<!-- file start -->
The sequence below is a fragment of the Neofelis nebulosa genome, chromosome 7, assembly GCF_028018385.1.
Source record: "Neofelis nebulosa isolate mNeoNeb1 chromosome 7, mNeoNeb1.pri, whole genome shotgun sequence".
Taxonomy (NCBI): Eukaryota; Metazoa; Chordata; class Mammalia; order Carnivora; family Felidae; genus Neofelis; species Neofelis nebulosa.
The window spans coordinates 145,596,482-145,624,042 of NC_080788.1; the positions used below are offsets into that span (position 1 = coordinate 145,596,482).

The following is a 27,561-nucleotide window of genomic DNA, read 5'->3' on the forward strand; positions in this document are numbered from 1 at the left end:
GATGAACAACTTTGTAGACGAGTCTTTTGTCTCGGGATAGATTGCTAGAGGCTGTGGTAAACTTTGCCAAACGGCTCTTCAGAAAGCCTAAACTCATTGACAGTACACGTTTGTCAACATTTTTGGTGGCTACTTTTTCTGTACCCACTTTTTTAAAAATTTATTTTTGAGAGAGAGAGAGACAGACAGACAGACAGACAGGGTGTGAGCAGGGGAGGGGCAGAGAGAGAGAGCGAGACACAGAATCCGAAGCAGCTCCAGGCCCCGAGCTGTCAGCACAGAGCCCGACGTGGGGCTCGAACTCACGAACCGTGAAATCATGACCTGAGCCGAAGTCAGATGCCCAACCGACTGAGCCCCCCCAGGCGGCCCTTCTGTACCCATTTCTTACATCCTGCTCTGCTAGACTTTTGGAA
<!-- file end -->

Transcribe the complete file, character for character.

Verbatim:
The sequence below is a fragment of the Neofelis nebulosa genome, chromosome 7, assembly GCF_028018385.1.
Source record: "Neofelis nebulosa isolate mNeoNeb1 chromosome 7, mNeoNeb1.pri, whole genome shotgun sequence".
Taxonomy (NCBI): Eukaryota; Metazoa; Chordata; class Mammalia; order Carnivora; family Felidae; genus Neofelis; species Neofelis nebulosa.
The window spans coordinates 145,596,482-145,624,042 of NC_080788.1; the positions used below are offsets into that span (position 1 = coordinate 145,596,482).

The following is a 27,561-nucleotide window of genomic DNA, read 5'->3' on the forward strand; positions in this document are numbered from 1 at the left end:
GATGAACAACTTTGTAGACGAGTCTTTTGTCTCGGGATAGATTGCTAGAGGCTGTGGTAAACTTTGCCAAACGGCTCTTCAGAAAGCCTAAACTCATTGACAGTACACGTTTGTCAACATTTTTGGTGGCTACTTTTTCTGTACCCACTTTTTTAAAAATTTATTTTTGAGAGAGAGAGAGACAGACAGACAGACAGACAGGGTGTGAGCAGGGGAGGGGCAGAGAGAGAGAGCGAGACACAGAATCCGAAGCAGCTCCAGGCCCCGAGCTGTCAGCACAGAGCCCGACGTGGGGCTCGAACTCACGAACCGTGAAATCATGACCTGAGCCGAAGTCAGATGCCCAACCGACTGAGCCCCCCCAGGCGGCCCTTCTGTACCCATTTCTTACATCCTGCTCTGCTAGACTTTTGGAA